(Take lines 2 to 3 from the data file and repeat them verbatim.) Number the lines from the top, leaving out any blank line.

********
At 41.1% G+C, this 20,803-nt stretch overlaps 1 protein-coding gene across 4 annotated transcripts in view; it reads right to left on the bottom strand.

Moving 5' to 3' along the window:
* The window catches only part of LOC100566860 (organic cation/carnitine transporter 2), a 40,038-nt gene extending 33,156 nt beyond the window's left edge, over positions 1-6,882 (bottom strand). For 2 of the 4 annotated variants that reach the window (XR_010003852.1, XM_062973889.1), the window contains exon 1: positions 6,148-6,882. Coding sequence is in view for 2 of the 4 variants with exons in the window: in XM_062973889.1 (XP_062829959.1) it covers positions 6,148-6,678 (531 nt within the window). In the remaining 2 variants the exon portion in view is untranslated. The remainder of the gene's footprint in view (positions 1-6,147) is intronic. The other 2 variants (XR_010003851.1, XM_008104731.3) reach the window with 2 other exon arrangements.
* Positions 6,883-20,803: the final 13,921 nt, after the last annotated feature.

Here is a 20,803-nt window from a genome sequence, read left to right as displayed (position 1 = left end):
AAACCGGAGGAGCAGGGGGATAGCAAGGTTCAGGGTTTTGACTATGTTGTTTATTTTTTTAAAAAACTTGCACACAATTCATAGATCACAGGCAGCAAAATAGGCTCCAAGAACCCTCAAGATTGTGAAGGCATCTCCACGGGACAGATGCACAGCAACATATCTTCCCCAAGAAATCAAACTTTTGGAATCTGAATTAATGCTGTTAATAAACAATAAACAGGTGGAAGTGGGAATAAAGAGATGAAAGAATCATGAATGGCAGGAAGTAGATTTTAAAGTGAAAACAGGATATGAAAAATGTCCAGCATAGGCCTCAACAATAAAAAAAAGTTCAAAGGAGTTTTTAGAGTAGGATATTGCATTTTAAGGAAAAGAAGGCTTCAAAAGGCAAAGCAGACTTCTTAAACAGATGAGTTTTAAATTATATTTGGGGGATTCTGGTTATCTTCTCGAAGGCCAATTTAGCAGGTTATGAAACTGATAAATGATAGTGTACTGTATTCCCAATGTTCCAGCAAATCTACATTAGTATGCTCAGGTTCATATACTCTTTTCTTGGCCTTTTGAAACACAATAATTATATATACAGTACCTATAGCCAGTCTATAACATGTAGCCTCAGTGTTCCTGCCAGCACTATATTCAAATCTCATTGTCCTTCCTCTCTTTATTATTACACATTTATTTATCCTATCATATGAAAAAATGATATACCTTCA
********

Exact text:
Moving 5' to 3' along the window:
* The window catches only part of LOC100566860 (organic cation/carnitine transporter 2), a 40,038-nt gene extending 33,156 nt beyond the window's left edge, over positions 1-6,882 (bottom strand). For 2 of the 4 annotated variants that reach the window (XR_010003852.1, XM_062973889.1), the window contains exon 1: positions 6,148-6,882. Coding sequence is in view for 2 of the 4 variants with exons in the window: in XM_062973889.1 (XP_062829959.1) it covers positions 6,148-6,678 (531 nt within the window). In the remaining 2 variants the exon portion in view is untranslated. The remainder of the gene's footprint in view (positions 1-6,147) is intronic. The other 2 variants (XR_010003851.1, XM_008104731.3) reach the window with 2 other exon arrangements.